I just wish Firefox had a hide/reveal bookmarks toolbar keyboard shortcut like Chrome. Here’s how to hide/reveal bookmarks by keyboard shortcut in Firefox.
Shortcuts for Chrome #
cmd-lputs the “focus” on the address bar. You can copy the address, paste a different one in, etc.
cmd-shift-]cycles left and right through your current tabs. (This tab movement works in Atom too!)
cmd-shift-copens your “element selector” in your dev tools.
- the above shortcut pairs well with
cmd-opt-i, which toggles your dev tools. I often hit the element selector shortcut, click the item I want to inspect, and then toggle dev tools closed again, all in a second or two.
cmd-wcloses the current tab.
- The Great Suspender will “put to sleep” inactive tabs. Chrome is a bit of a resource hog, and this seems to help it consume less energy.
- Vimium gets you Vim-like navigation around your browser. I use it mostly to move up/down a page and to “click” links with the keyboard, but it can do much more than that.
- uBlock Origin is so much more than an ad-blocker. I love it. You can delete unwanted elements from pages (like ads), too.
Dash: Documentation that doesn’t suck #
It’s not free, but I find it worth it. (It has a free-to-use mode that makes you wait a short period of time before using it.)
Alfred: Do anything on your computer #
AlfredApp is my favorite program on my computer, by miles. It replaces your “omnibar”, or whatever pops up when you hit
cmd-space. Alfred’s workflows are where the real power shows.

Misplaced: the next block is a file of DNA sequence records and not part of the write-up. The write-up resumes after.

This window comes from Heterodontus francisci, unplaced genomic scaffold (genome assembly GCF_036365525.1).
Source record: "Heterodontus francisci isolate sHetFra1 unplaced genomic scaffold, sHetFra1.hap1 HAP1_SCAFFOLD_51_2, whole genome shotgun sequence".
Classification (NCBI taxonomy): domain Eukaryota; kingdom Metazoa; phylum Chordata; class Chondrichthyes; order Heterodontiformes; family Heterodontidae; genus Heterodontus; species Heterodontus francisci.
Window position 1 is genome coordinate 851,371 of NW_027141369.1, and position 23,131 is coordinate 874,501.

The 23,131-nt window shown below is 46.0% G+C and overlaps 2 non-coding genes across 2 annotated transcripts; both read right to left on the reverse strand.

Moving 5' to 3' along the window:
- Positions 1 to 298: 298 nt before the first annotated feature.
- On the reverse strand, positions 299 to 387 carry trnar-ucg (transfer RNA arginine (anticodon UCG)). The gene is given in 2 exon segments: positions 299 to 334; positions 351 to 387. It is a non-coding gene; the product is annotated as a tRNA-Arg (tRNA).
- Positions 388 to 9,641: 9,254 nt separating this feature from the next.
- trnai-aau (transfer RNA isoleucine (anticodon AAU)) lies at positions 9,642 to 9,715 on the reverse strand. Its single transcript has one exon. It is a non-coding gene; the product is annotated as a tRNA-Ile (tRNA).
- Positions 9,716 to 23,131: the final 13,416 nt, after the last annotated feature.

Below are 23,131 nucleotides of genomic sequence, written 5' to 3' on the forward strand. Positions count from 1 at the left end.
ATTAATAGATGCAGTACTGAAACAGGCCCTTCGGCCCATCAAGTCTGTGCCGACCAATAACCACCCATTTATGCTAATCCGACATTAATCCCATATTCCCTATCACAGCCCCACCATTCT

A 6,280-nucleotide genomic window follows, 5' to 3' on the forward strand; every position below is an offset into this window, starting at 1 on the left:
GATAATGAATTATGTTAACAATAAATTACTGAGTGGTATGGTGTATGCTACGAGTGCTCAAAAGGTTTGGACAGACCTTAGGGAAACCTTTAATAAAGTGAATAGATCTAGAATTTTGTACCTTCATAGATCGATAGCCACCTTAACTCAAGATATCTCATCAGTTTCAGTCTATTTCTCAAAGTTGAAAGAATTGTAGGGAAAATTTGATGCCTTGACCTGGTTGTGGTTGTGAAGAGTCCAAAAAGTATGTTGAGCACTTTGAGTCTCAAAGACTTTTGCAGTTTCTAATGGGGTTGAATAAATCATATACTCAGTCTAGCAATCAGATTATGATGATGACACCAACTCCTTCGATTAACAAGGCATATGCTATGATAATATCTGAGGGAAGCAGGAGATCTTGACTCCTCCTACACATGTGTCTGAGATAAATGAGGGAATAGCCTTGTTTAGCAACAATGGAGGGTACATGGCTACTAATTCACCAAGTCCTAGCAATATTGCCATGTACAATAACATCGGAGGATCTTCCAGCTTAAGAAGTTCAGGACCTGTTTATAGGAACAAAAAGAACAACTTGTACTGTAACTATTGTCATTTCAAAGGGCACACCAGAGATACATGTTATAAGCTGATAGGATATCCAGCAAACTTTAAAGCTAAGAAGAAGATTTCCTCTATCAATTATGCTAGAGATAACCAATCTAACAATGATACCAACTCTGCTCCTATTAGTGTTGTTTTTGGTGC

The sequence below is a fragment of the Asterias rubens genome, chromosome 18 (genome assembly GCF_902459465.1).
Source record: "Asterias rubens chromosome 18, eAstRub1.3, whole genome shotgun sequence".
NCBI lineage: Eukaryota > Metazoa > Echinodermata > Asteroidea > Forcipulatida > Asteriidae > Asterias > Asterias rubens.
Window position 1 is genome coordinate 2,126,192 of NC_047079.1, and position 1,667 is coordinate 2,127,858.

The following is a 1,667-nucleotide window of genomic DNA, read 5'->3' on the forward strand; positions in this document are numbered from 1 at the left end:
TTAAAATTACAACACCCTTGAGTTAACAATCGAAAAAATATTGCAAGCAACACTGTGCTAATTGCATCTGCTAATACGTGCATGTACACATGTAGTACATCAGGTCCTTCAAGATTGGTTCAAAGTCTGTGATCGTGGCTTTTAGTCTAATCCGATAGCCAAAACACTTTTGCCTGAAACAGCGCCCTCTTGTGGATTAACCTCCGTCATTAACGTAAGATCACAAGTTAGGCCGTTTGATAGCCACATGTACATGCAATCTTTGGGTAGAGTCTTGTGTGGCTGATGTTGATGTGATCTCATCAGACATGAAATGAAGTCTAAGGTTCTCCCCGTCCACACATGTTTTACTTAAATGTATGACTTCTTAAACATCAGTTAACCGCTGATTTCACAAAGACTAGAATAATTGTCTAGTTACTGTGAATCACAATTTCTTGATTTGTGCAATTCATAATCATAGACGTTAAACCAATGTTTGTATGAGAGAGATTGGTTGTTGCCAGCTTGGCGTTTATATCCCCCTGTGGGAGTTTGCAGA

I use Alfred, a lot. Since Dec 29, 2014, I’ve used Alfred 59,510 times. That actually seems a bit low.
I can’t give it a fraction of the praise it deserves, so here’s some “getting started with Alfred” guides that might convince you to give it a whirl.
The powerpack extension is not free, but the base application is free. It’s a big step up from the default mac omnisearch thing.
My personal favorite workflows #
First, I use Alfred to bind programs to “global hotkeys”. I’ve got four global hotkeys, one each for: iTerm, Atom, Firefox, and Slack. (They’re
cmd + shift + i|k|l|j, respectively.)
This means I don’t use
cmd + tab nearly as often, as I can quickly and confidently switch to whatever application I want. No guessing required. Here’s a guide on setting up your own application-toggling workflows
Next, I use Alfred to do site-specific searches. For example, at Wombat, we use Jira, and everything has a ticket number. Rather than be fumbling for bookmarks, or hand-editing URLs, I just set up a simple workflow to open a given ticket.
I have at least seven site-specific search workflows. Here’s how to set up your own custom search
I open Alfred, type
ts[tab], enter the ticket number, and hit
return. Boom. Ticket opens up in browser.
Toggle VPN. I use a VPN while working, but when I shut my computer I have to re-start the VPN when I open it back up. I use this workflow
Flux: Save your eyes #
Macs now have this built in with the Night Shift feature.
Browsing securely with a VPN #
Do you use coffee shop wifi? If so, especially once you’re working on someone else’s product, you should consider using a Virtual Private Network.
It secures your traffic from snooping, even from others who are using the network, and the network provider itself. I’ve been using PIA for two years (it’s ~$30/year) and am quite happy with it.
Master your tools #
This list is simultaneously wide-ranging, and barely scratches the surface.
I aim to always improve how I use my tools and my development environment, both out of respect for the “craft” of software development, and to minimize friction between me and the things I want to do.
This list barely touches all of the tools and keyboard shortcuts and small workflow modifications I use, or anyone else uses, but I hope it might help get you on the same path to efficiency.
My opinion on the matter is a well-organized workspace and environment will free up cognitive resources to spend on the programming challenge at hand.
I’m sensitive to friction, and anytime something seems like it’s too clunky to navigate or use, I expect that there’s a better way to do it.